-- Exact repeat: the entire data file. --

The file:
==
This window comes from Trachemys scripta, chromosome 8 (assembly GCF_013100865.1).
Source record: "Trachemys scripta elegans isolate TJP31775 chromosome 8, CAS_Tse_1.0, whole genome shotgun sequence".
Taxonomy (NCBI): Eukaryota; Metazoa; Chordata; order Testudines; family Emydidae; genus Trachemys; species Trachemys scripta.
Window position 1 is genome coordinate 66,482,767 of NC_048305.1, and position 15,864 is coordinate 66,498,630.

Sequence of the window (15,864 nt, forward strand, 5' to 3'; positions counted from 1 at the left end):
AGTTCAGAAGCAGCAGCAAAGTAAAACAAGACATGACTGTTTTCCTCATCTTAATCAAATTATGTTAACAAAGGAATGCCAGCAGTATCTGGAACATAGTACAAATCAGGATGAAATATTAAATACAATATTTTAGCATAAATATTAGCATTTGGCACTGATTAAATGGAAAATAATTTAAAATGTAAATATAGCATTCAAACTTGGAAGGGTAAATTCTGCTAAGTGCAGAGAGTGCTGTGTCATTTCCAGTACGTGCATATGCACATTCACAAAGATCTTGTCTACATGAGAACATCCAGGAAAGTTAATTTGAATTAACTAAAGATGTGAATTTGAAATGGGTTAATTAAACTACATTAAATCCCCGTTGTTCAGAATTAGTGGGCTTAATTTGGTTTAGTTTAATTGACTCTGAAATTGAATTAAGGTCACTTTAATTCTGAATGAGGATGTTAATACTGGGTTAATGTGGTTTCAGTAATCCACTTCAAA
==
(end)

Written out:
This window comes from Trachemys scripta, chromosome 8 (assembly GCF_013100865.1).
Source record: "Trachemys scripta elegans isolate TJP31775 chromosome 8, CAS_Tse_1.0, whole genome shotgun sequence".
Taxonomy (NCBI): Eukaryota; Metazoa; Chordata; order Testudines; family Emydidae; genus Trachemys; species Trachemys scripta.
Window position 1 is genome coordinate 66,482,767 of NC_048305.1, and position 15,864 is coordinate 66,498,630.

Sequence of the window (15,864 nt, forward strand, 5' to 3'; positions counted from 1 at the left end):
AGTTCAGAAGCAGCAGCAAAGTAAAACAAGACATGACTGTTTTCCTCATCTTAATCAAATTATGTTAACAAAGGAATGCCAGCAGTATCTGGAACATAGTACAAATCAGGATGAAATATTAAATACAATATTTTAGCATAAATATTAGCATTTGGCACTGATTAAATGGAAAATAATTTAAAATGTAAATATAGCATTCAAACTTGGAAGGGTAAATTCTGCTAAGTGCAGAGAGTGCTGTGTCATTTCCAGTACGTGCATATGCACATTCACAAAGATCTTGTCTACATGAGAACATCCAGGAAAGTTAATTTGAATTAACTAAAGATGTGAATTTGAAATGGGTTAATTAAACTACATTAAATCCCCGTTGTTCAGAATTAGTGGGCTTAATTTGGTTTAGTTTAATTGACTCTGAAATTGAATTAAGGTCACTTTAATTCTGAATGAGGATGTTAATACTGGGTTAATGTGGTTTCAGTAATCCACTTCAAA